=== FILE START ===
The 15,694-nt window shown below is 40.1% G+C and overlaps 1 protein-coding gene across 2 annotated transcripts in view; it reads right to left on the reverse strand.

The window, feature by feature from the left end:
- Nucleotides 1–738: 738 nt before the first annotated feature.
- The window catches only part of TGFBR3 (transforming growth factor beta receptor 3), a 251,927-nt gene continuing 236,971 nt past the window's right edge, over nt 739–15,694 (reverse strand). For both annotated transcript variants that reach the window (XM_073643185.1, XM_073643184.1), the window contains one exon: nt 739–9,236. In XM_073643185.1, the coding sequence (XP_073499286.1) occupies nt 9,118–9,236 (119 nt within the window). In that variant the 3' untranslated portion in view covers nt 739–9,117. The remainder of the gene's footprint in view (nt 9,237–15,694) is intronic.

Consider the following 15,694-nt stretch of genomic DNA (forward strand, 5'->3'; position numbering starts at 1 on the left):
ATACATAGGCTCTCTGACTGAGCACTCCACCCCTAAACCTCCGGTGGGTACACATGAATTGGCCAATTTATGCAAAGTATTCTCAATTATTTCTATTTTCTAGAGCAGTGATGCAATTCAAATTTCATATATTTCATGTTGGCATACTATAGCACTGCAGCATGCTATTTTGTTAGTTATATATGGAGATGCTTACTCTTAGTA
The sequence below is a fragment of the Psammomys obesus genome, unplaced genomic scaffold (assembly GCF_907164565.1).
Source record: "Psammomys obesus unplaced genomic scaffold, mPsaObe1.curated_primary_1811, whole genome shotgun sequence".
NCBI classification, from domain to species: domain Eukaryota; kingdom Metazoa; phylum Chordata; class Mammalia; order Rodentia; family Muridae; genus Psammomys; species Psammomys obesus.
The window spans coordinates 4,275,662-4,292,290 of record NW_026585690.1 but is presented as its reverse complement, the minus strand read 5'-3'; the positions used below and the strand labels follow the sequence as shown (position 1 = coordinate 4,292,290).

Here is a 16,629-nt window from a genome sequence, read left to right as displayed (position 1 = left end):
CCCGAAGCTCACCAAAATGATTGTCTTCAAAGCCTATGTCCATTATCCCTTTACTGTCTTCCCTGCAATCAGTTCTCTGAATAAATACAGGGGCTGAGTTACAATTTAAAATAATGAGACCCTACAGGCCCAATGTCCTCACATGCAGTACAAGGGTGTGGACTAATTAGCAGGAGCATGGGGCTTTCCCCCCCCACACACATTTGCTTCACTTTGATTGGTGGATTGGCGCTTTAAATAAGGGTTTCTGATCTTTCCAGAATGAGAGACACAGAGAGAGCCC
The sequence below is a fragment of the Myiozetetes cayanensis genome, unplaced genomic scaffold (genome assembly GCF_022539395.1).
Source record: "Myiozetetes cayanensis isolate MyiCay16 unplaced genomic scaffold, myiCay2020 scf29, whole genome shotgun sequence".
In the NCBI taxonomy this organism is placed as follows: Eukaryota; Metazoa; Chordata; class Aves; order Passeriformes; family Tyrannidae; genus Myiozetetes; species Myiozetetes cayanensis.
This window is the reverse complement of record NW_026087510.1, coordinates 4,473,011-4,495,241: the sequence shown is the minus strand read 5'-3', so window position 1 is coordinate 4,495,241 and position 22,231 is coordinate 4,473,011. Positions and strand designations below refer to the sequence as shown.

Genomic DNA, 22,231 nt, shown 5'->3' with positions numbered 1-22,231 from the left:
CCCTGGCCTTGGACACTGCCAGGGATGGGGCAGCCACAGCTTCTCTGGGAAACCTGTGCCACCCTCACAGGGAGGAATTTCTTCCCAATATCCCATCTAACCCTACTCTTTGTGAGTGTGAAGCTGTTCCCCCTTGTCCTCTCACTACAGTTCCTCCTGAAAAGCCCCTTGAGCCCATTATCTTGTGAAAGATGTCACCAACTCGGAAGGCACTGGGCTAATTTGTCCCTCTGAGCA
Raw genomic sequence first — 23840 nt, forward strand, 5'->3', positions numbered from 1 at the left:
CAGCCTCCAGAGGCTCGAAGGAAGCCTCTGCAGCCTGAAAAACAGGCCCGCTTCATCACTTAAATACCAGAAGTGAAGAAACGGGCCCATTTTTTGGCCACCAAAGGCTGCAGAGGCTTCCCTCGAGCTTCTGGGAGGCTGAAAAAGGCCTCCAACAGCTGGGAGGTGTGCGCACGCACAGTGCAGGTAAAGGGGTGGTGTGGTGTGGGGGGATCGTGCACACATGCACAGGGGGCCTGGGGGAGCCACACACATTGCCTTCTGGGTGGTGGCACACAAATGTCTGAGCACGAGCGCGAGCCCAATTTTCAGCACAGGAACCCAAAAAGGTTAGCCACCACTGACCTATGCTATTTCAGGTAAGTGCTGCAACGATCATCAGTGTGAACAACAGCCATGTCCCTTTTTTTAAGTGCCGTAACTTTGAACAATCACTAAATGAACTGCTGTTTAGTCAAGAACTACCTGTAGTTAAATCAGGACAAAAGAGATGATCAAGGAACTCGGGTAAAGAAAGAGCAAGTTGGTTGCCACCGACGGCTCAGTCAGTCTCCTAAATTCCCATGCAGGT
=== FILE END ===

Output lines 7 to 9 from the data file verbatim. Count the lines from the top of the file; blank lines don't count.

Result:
The sequence below is a fragment of the Psammomys obesus genome, unplaced genomic scaffold (assembly GCF_907164565.1).
Source record: "Psammomys obesus unplaced genomic scaffold, mPsaObe1.curated_primary_1811, whole genome shotgun sequence".
NCBI classification, from domain to species: domain Eukaryota; kingdom Metazoa; phylum Chordata; class Mammalia; order Rodentia; family Muridae; genus Psammomys; species Psammomys obesus.